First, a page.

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Two police officers combat Arizona immigration law

Both feel betrayed by the legislation and say it will interfere with a fundamental law enforcement mission: protecting people.

May 06, 2010|By Paloma Esquivel, Los Angeles Times | Reporting from Tucson

In 15 years patrolling the barrios here, Officer Martin Escobar learned that it takes extraordinary effort to gain trust in an area where many fear deportation. In case after case, he has reassured people in his communities that police are around to help and that residents would not be handed over to immigration officials for reporting crimes.

"You have to build relationships," he said. "And I've done that. They trust me now."

Then came the recent passage of SB 1070, the law that makes it a state crime to lack immigration papers and requires police to determine whether people they stop are in the country illegally.

"It's going to break down everything I've worked to let people know that officers are good, that we're here to protect you," said Escobar, who as a teenager was questioned by federal authorities about his legal status.

After the law was passed, Escobar, 45, decided he could not stay neutral. Now he's inserted himself into the middle of the controversy. Last week, he filed suit in federal court against the state, city and county, saying the law will impede police investigations and lead to more crime.

Officer David Salgado, a 19-year veteran of the Phoenix Police Department, filed a separate suit in federal court, claiming the law amounts to racial profiling. Both men see the law as an affront to police work.

And both men say they feel betrayed by a law they think targets not just illegal immigrants, as the bill's sponsors argue, but people like them — Mexican Americans who have made Arizona their home.

Supporters say the law is a necessary crime-fighting tool because illegal immigration has made the state vulnerable to violence, drug trafficking and kidnappings. Suspected illegal immigrants were blamed in the recent killing of an Arizona rancher and the shooting of a sheriff's deputy last week, although no one has been charged in the incidents.

"We cannot sacrifice our safety to the murderous greed of drug cartels," Gov. Jan Brewer said at a signing ceremony for the new law.

Changes to the law after it was signed sought to address concerns about racial profiling, but both Escobar and Salgado think the revisions do little to fix what they see as the law's fundamental problems.

Law enforcement agencies in Arizona have been mixed in their response. The Phoenix Law Enforcement Assn., a union that represents thousands of officers in the Phoenix Police Department, strongly endorsed the bill, saying it would address the crime of illegal immigration and allow police officers to do their work unimpeded by unnecessary restrictions. Maricopa County Sheriff Joe Arpaio has used his deputies to enforce federal immigration laws.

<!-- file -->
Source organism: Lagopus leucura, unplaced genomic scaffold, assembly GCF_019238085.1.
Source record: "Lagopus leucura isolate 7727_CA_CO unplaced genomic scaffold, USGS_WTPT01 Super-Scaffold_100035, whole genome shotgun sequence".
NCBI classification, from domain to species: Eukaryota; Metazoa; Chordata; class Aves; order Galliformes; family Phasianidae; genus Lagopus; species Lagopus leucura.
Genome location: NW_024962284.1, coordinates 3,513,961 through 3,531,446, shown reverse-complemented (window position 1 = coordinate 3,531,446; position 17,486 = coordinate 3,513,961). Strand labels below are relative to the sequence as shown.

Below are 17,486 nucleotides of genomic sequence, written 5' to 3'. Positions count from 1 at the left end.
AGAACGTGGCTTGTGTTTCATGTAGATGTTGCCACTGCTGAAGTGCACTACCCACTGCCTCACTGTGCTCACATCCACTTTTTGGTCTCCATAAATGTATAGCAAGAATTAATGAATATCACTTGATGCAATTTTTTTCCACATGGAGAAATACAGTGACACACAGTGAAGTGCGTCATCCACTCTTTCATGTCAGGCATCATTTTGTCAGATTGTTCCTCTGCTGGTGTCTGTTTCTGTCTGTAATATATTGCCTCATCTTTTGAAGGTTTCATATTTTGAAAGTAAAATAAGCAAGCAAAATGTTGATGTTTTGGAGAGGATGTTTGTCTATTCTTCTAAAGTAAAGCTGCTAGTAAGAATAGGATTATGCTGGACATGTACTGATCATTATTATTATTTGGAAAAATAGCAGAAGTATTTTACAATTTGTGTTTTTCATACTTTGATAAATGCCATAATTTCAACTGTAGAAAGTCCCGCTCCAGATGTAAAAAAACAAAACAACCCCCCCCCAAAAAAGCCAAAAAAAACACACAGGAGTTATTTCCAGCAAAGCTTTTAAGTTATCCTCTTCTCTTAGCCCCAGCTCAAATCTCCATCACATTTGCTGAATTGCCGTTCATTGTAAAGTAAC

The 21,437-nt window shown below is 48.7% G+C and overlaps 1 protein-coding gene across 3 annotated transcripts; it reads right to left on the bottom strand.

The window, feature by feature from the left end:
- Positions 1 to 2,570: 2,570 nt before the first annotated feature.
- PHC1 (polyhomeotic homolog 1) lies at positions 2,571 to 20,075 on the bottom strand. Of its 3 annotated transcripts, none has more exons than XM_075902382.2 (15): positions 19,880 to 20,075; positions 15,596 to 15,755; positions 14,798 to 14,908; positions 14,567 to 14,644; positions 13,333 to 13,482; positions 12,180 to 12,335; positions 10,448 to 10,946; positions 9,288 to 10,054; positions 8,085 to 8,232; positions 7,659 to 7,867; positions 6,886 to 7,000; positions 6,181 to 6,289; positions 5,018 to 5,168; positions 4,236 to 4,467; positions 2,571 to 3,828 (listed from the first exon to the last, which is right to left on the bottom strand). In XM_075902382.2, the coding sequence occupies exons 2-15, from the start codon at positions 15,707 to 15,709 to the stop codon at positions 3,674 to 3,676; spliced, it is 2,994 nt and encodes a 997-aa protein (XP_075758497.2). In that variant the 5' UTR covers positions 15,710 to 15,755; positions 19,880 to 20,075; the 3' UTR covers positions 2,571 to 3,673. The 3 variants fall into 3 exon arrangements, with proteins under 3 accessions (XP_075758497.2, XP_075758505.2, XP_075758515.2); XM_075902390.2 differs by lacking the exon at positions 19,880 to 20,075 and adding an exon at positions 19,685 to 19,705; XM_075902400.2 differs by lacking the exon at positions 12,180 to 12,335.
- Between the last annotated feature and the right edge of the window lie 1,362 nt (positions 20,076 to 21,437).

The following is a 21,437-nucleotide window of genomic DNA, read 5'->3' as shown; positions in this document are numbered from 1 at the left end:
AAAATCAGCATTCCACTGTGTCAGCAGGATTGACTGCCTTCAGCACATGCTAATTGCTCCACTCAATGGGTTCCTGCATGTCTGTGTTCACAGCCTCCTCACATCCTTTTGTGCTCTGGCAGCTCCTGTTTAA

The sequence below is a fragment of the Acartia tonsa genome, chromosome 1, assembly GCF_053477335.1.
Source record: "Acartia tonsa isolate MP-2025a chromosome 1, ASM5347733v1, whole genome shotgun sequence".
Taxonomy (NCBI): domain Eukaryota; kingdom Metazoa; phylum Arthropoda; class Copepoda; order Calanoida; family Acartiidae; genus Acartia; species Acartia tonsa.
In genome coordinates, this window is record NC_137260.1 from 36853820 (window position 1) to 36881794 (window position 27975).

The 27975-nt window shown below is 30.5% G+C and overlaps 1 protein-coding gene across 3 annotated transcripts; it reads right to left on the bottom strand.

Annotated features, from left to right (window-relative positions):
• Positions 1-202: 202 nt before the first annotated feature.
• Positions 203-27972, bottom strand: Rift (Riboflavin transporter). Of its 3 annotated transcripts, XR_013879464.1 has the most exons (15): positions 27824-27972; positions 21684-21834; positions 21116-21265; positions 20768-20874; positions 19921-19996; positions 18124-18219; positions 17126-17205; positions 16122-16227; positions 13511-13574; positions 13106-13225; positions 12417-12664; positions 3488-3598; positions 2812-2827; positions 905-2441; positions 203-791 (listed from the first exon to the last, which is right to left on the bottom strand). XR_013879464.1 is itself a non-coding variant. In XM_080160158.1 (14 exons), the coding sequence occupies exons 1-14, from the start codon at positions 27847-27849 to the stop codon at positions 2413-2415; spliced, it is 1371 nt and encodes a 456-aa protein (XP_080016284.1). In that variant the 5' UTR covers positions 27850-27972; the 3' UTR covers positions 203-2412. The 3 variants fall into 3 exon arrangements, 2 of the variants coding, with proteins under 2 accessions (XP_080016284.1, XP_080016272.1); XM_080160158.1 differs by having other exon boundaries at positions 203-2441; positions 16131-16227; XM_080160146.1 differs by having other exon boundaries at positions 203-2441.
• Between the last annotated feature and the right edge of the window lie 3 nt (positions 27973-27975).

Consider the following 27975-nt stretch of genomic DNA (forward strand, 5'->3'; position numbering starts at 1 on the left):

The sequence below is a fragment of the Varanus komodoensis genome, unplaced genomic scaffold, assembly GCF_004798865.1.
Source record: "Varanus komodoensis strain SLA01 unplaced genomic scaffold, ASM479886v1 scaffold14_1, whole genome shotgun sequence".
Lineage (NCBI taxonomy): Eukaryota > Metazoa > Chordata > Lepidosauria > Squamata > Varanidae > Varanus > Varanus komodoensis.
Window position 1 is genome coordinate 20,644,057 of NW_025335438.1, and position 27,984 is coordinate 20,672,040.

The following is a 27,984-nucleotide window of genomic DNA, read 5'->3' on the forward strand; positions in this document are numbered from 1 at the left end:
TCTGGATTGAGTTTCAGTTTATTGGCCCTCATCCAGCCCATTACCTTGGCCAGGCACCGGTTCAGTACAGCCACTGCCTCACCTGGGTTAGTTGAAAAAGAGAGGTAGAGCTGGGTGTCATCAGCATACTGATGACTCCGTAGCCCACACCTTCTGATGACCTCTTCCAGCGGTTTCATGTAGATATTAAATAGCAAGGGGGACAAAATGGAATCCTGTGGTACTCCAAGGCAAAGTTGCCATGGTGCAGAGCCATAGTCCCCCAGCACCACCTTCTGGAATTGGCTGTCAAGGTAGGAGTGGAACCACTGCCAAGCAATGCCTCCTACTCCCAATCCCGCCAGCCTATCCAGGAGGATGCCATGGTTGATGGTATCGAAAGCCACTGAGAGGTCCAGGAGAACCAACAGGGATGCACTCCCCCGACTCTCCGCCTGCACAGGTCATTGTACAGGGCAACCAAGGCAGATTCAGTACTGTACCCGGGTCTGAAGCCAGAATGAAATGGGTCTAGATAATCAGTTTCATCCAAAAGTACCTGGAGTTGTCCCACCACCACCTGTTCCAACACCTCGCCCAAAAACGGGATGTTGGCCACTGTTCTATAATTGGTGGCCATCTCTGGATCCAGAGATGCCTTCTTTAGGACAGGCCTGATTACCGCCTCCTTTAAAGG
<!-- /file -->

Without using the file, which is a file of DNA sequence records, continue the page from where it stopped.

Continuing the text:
The reaction of their fellow officers has also been mixed, Escobar and Salgado say. Many have called to offer support. Others say it's wrong for police officers to get involved in such issues because it is their duty to enforce the law whether they agree with it or not.

The head of the Phoenix Police Department, Jack Harris, spoke out last week against the law, saying, as Escobar did, that it will make victims and witnesses of crimes afraid to call police.

"This law does not fix the immigration problem," Harris said in a news conference. "It adds new problems for local law enforcement."

Escobar had wanted to be a police officer since he was a fourth-grader growing up in Tucson and watching "Adam-12" on TV.

An immigrant from Sonora, Mexico, whose family struggled for many years, he wanted to be respected and admired, he said, as were the men in uniform on the show.

The feeling stuck, even after he was stopped by Border Patrol officers in his neighborhood and asked about his immigration status when he was in middle school.

"I can still remember the street where it happened," he said. "They stopped me and started asking me what my legal status was. It scared the heck out of me. I was thinking, 'How am I going to prove that I'm here legally?' That's the experience I felt, being afraid, wondering, 'Have I done anything wrong?' "

Now he patrols the same neighborhood on the south side of Tucson, a place with a history of drugs and gangs. He wonders if he'll be the officer asking kids on the street about their immigration status.

As a Spanish-speaking policeman, he's often asked to help on calls. He prides himself on being able to get information out of people who relate to him because, like them, he is an immigrant. And he thinks those skills make him better at the job he aspired to.

"I love my job," he said. "I love being a police officer. But because of my convictions, my beliefs, my experiences growing up in this community, I decided I had to step forward and say I want to do this."

"I knew what the consequences would be — losing friendships, being the minority out of a whole large group. But I believe in what I'm doing."

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